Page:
Taking an Open-Source Approach to Tackling Youth Unemployment
April 18, 2014 | 4550 views
Building off the advance series collection of articles written by delegates and speakers of this year's Skoll World Forum, this section will feature live blogs and pieces from the event in Oxford. We will be covering a wide variety of sessions, panels and discussions on-site. View the live-stream on the homepage, and watch here for real-time articles all week! -- Each year at the Skoll World Forum, nearly 1,000 of the world’s most influential social entrepreneurs, key thought leaders and strategic partners gather at the University of Oxford’s Saïd Business School to exchange ideas, solutions and information. Learn more about the 2014 Skoll World Forum, sign up to our newsletter to be notified of the live stream, view the 2014 delegate roster and discover what themes and ideas we'll be covering this year at the event. Also, read about the seven recipients of this year's Skoll Award for Social Entrepreneurship.
With alarming rates of youth unemployment globally it was encouraging to see a standing-room only session during Friday’s lunchtime workshop on Solving the Global Youth Unemployment Crisis facilitated by Nik Kafka (Teach a Man to Fish.)
Looking at the situation in the UK the youth unemployment situation is a complex one. On the one hand we are facing youth unemployment levels close to 1 million, yet an increasing number of employers are complaining of an inability to fill job vacancies. The mismatch of skills and lack of preparedness for the world of work points to a failure in our education system and the need to radically rethink the way we prepare young people for work and the role employers can play in this.
We have institutions in place that guide young people through their formative years – hold their hands through examinations, through certificates, through the cornerstones that make up how they learn. But once out in the ‘real’ world, there is no support. There is no backbone to rest on, no more tailored advice, or pointers as to what to do next, instead there is just the chaos of grappling for increasingly scant graduate schemes, the worried scramble for reputable internships, the endless, endless sending out of CVs to harassed hiring managers, who don’t have the time or the inclination to train up a young person waiting for their ‘real’ lives to start.
This, to me, isn’t just unfair – it is a total and utter waste of potential. As of 2011, obligatory careers advice was removed from the national curriculum. What could be more important to a young person than what they are going to do with the rest of their lives? How can these young people know what direction to push, when the options were never really explained to them to begin with?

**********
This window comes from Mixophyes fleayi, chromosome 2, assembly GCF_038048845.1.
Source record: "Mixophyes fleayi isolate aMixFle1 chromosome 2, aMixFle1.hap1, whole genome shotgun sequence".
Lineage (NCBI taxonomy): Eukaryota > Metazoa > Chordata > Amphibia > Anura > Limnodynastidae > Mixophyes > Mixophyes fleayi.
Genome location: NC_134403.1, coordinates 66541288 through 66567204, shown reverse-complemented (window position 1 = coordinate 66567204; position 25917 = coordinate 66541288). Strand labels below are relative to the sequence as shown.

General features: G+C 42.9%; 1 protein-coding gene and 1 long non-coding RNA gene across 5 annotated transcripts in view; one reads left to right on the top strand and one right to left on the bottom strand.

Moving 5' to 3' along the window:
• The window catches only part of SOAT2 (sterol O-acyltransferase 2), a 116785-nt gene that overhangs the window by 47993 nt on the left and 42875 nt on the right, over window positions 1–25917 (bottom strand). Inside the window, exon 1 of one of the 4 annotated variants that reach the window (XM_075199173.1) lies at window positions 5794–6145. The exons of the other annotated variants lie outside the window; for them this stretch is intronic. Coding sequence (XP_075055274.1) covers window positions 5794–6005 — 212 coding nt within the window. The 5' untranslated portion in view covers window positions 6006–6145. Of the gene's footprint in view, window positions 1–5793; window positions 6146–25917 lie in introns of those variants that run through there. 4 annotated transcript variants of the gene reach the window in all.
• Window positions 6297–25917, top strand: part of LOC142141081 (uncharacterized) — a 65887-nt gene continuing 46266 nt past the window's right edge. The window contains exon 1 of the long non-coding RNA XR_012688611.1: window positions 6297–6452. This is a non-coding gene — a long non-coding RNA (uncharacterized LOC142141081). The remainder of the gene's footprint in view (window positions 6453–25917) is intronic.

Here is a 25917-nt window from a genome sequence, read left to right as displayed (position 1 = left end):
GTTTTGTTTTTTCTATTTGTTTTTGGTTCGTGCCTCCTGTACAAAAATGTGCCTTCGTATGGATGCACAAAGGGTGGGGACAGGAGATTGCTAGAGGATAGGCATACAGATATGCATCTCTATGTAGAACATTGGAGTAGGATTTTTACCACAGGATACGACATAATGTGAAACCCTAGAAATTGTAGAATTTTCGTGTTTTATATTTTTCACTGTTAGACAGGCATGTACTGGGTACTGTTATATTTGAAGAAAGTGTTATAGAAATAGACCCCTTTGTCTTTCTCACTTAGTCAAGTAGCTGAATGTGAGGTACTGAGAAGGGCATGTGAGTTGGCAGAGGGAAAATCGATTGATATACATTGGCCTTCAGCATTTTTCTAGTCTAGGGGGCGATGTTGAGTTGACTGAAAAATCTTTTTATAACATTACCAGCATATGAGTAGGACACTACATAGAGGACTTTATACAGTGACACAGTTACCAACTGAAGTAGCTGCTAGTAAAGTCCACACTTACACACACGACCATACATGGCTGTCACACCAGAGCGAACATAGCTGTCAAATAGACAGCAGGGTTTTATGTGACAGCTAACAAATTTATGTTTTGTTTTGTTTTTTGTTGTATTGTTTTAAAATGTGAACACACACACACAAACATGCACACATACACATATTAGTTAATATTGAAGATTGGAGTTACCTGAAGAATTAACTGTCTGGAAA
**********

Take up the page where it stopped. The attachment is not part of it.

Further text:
Meanwhile, in a different landscape, on a more digitised horizon, something has started to change. With the recent boom in online learning via Massive Open Online Courses (MOOCs) and the endless learning possibilities that the web can offer, the power is starting to shift. We no longer have to rely on our educational institutions to provide us with learning tools. If anything, the more exciting possibilities are starting to exist outside university walls.
There is now the opportunity for employers to take greater ownership in preparing the talent it is looking to hire. Companies have at their disposal learning materials but guard these behind corporate intranets; they have insights into the skills they require but often keep this knowledge to themselves. What would happen if we adopted a more open-source approach to learning, development and hiring? Instead of guarding training materials why not make it openly available to candidates to interact with even before they have joined your company? In doing so their interaction with your brand becomes one based around learning rather than merely a transaction of applying for a job whereby one person wins (and is hired) and everyone else, many of whom may be existing or future customers are left feeling like a reject (and ultimately negative about your employer brand.)
More than half of all graduates don’t feel like higher education has prepared them for the world of work. More than half of all employers agree. However you want to describe the current system of student and graduate employment – or lack thereof – one thing is clear: what we’re doing isn’t working. It’s time for a big, big change.
At Enternships.com we are developing a new ‘positive’ learning-based approach to recruitment where all candidates can benefit from the process of applying for a job irrespective of if they are hired. Through the process of acquiring new skills and insights from employers we want to convert those who would otherwise be dejected into advocates. We’re launching a new real-time employer led skills development platform later this year and invite employers big and small to join us in this movement and join our radical new approach to tackling youth unemployment and finding innovative approaches to meeting their talent needs.
We simply cannot maintain the status quo; an entire generation is depending on us to act now.